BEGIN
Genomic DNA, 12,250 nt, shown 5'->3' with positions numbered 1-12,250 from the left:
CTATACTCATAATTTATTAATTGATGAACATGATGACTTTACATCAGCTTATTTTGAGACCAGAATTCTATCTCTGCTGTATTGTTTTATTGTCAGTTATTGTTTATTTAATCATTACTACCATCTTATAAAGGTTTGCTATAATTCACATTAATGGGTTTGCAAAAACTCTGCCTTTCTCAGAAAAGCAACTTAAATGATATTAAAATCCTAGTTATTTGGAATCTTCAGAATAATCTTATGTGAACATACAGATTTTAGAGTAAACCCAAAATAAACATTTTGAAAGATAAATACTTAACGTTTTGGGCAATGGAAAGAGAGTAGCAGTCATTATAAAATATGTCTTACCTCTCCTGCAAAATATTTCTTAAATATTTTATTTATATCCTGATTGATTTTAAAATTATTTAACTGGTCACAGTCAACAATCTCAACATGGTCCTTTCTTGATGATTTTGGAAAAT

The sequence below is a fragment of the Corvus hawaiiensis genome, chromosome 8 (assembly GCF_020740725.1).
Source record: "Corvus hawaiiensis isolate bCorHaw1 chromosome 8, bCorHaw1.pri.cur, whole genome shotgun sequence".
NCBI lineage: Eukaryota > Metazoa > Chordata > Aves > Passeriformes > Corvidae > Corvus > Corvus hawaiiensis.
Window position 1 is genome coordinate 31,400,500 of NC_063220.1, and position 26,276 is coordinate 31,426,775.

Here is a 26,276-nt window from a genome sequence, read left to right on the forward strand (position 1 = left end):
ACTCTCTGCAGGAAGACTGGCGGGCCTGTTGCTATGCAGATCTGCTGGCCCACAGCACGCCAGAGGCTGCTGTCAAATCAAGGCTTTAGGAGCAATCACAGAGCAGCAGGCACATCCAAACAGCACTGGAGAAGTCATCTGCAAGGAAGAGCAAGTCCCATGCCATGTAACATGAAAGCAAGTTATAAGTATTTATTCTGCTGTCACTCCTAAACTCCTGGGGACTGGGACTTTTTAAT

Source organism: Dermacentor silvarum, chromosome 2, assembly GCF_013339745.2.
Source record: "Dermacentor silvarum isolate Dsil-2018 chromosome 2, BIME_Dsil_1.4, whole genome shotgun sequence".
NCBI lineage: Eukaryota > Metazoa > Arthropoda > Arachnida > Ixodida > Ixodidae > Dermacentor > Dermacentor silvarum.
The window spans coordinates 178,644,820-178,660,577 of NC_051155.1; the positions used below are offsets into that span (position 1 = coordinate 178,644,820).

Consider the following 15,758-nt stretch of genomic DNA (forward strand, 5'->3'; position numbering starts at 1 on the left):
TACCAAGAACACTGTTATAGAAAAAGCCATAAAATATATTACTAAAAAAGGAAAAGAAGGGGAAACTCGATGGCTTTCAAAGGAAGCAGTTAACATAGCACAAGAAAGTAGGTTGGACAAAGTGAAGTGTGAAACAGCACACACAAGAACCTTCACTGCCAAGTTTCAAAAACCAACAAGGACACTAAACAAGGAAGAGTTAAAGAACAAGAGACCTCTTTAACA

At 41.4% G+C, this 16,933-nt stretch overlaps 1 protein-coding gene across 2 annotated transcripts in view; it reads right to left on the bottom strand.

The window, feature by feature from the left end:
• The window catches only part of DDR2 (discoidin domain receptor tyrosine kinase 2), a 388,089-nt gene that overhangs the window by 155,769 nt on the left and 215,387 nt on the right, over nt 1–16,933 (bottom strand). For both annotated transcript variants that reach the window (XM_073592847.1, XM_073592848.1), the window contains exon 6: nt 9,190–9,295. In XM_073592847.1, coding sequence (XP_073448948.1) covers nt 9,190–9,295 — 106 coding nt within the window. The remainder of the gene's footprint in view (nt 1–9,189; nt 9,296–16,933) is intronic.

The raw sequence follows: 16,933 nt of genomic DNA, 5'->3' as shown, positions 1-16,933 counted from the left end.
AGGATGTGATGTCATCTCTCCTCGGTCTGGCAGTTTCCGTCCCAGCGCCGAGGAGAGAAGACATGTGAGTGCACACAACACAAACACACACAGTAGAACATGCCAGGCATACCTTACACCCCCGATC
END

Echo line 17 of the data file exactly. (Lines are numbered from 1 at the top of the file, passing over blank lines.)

• The window catches only part of DDR2 (discoidin domain receptor tyrosine kinase 2), a 388,089-nt gene that overhangs the window by 155,769 nt on the left and 215,387 nt on the right, over nt 1–16,933 (bottom strand). For both annotated transcript variants that reach the window (XM_073592847.1, XM_073592848.1), the window contains exon 6: nt 9,190–9,295. In XM_073592847.1, coding sequence (XP_073448948.1) covers nt 9,190–9,295 — 106 coding nt within the window. The remainder of the gene's footprint in view (nt 1–9,189; nt 9,296–16,933) is intronic.